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Boost "free" time

February 1, 2018

Free time for kiddos (and teachers and parents) can be such a great opportunity to learn and grow independence! Here are some guidelines to help make the most of "free" time.

 

  1. ALWAYS REMEMBER TO LOOK FOR WHAT INTERESTS AND MOTIVATES THE CHILD (AND REALIZE THAT THOSE INTERESTS AND MOTIVATORS MAY CHANGE OFTEN)! 

    1. Use what motivates and interests the child to build on weaker skills

    2. For example: Your child loves trains but isn't great with writing or identifying letters. Use trains to "build" letters, draw pictures of trains, use trains vs dots when connecting the dots, use shaving cream or paint and drive a train through to draw/write, etc.

    3. Respect your child's interests even if they aren't common (assuming they aren't harmful). 

    4. Children are often so proud to introduce you to their creations, ideas and world. Give them the opportunity to create!  

  2. Save a tote of toys that only come out during free play time

    1. That way these are more “special” toys that may help peak their interests.

  3. Have only 2 – 3 sets/bins of toys out during this time (1 new, and 1 - 2 familiar and interested).

    1. Sometimes having too many options can be overwhelming and often when there are less options, kids will actually stick to each activity for longer periods of time

    2. For example: each morning, pick something like babies, balls and blocks that are all out and that’s what they can play with.

    3. I would always allow the gross motor type stuff in addition during any of this though (ride on toys, climbing/slide toy) for those who are seeking proprioceptive input.

    4. Change bins as interests change.

  4. Have 1-3 bins that will follow the theme of the week that can be the bins for every morning that week.

  5. Activities with either a clear end or are a little more purposeful/functional or give some sensory input

    1. Having a box of squishes (sensory balls, koosh balls, balloons with playdough in it, etc.)

    2. Instead of just balls, have an empty bin that they can throw the balls into or even a hula hoop to throw in.

    3. Put small bean bags in a scattered line and tell the kids to try to walk from one end to the other, using them as stepping stones

    4. Have a “mess” of 2 – 3 types of items and ask the kids to clean them up/sort them (i.e. a pile of balls and blocks and they have to put the blocks in one container and the balls in another)

    5. At a table, have pipe cleaners and fruit loops/apple jacks and have the kids string them

    6. At a table, have a “car wash.”

      1. Get a bin of matchbox cars and put out old toothbrushes in a small cup of water (or even no water) and let the kids scrub the cars.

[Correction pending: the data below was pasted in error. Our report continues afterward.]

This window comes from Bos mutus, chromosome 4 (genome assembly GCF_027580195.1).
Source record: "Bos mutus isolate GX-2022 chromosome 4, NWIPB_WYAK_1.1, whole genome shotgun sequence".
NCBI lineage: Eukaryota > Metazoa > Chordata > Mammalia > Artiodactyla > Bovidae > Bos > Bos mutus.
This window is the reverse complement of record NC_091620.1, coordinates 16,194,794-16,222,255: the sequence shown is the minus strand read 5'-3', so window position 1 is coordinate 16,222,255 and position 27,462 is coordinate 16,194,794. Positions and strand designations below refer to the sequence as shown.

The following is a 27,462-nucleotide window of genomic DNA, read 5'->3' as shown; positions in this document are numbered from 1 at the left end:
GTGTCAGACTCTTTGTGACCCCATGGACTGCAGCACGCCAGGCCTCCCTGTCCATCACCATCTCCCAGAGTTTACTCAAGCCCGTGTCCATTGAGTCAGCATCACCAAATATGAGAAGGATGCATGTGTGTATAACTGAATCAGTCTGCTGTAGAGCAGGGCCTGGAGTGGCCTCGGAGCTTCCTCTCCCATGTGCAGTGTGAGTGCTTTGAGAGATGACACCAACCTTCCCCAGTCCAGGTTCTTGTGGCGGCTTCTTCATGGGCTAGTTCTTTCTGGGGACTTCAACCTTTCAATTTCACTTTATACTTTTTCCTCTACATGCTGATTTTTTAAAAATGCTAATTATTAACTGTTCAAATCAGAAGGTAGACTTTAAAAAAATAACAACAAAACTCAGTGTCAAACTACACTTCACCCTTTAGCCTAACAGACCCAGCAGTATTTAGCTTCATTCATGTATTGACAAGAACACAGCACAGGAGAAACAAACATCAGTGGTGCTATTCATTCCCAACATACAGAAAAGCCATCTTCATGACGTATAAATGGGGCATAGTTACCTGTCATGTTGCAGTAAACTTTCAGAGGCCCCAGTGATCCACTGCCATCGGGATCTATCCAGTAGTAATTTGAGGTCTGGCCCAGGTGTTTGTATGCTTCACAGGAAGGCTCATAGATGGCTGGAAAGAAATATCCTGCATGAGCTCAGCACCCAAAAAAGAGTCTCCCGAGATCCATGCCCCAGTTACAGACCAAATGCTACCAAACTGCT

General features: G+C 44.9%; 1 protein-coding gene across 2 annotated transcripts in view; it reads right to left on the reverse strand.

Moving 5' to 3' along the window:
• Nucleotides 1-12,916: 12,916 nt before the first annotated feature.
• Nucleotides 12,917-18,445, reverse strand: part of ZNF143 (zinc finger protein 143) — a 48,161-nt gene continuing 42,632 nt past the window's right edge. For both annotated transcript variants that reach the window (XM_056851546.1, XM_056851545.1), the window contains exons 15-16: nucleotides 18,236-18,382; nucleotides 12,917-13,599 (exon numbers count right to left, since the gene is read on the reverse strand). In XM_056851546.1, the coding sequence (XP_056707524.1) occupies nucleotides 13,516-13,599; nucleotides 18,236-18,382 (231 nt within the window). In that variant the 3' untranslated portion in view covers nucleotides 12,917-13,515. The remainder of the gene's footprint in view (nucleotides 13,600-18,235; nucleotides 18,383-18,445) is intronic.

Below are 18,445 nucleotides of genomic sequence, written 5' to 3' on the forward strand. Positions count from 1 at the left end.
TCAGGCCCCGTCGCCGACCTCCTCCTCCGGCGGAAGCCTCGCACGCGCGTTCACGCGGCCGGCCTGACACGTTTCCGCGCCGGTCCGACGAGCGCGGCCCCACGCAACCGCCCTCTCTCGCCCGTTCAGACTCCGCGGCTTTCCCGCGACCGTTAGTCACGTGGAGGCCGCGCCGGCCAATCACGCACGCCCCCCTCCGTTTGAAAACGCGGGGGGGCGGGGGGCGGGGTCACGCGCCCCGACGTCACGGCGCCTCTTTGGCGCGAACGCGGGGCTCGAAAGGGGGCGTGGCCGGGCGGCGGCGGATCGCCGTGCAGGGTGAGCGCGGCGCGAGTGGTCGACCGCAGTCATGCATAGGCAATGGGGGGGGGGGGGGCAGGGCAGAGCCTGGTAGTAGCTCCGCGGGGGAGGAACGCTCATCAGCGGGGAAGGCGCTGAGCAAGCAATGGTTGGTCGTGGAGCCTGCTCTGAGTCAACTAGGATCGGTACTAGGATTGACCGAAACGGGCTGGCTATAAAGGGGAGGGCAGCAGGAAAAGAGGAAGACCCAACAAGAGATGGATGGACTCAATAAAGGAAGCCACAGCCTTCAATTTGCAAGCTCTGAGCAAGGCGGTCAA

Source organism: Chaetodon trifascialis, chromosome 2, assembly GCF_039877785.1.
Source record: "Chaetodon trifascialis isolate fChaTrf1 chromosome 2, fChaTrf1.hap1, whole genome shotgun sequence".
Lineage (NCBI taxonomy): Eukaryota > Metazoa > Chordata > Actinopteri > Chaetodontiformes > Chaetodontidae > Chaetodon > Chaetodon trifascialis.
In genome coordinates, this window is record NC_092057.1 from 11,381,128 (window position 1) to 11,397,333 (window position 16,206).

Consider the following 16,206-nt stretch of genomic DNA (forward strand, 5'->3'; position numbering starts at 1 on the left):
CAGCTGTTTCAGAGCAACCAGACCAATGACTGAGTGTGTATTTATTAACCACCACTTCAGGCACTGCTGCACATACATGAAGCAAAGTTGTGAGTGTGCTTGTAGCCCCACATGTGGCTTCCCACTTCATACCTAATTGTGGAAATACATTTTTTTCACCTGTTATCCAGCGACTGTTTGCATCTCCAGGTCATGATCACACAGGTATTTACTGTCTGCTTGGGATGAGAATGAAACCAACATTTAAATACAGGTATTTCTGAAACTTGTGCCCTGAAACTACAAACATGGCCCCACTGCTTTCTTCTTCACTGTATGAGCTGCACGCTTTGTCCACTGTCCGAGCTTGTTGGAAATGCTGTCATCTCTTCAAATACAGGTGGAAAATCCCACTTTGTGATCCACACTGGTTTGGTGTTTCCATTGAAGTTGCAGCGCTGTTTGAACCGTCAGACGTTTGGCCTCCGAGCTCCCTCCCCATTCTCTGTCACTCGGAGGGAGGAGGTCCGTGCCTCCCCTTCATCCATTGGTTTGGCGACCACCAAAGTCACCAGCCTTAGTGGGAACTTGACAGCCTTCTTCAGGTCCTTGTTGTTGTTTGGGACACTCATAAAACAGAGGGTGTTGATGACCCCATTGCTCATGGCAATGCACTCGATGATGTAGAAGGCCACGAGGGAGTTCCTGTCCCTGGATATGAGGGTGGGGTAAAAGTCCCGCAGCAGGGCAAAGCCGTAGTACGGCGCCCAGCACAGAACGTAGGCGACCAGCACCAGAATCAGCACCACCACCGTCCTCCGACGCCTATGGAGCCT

7. Get Q-tips or cut up straws and an old parmesan cheese container and they can dump them out and then stick the Q-tips in the holes to put back in

    8. Water bottles with pom pom balls they can dump out and then put back in

    9. Turn on music that has kids’ sing/dance alongs

    10. Have a toddler scavenger hunt…every few minutes, say, “OK, I want you/everyone to find a baby!” or block or ball or book or whatever. Great opportunity for visual finding skills and for each kiddo to say the word of the toy when they find it.

    11. Have a couple hula hoops on the ground and ask the kids if they can stand on the outside and jump in and vice versa.

    12. If the child is old enough and interested by things like legos, blocks, building, books, cooking, etc, give challenges vs free time.

      1. Can you create a bridge out of _____ that can hold this book?

      2. Can you find out from these books which is the fastest flying bird in the world?

      3. I need to make a snack for 4 people using these ingredients. Can you help?

      4. The pantry/closet is a mess, could you organize it in a way that I can easily get to all that's in it? 

    13. Cooking concoctions 

      1. Place a large washable tablecloth on the floor

      2. On the tablecloth, place lots of random edible ingredients (graham cracker crumbs, sugar, applesauce, cereals, nuts, sprinkle, marshmallows, water, etc.)

      3. Also put out cooking supplies (measuring spoons, cups, bowls, muffin pans, cupcake liners, etc.) 

      4. Tell the child/children that they can "cook" any food they want out of these and that they can let you know if they need any other supplies.  

    14. Water play

      1. Place a plastic table cloth under the "work" area for easy clean up

      2. Put out several different sized cups and bowls with various amounts of water. Add food coloring or juice into several. 

      3. Also put out things like: water droppers, paint brushes, small spray bottles, travel sized shampoo bottles, various papers (coffee filters, construction paper, paper towels) 

      4. Sit back and see what they create! 

 

 

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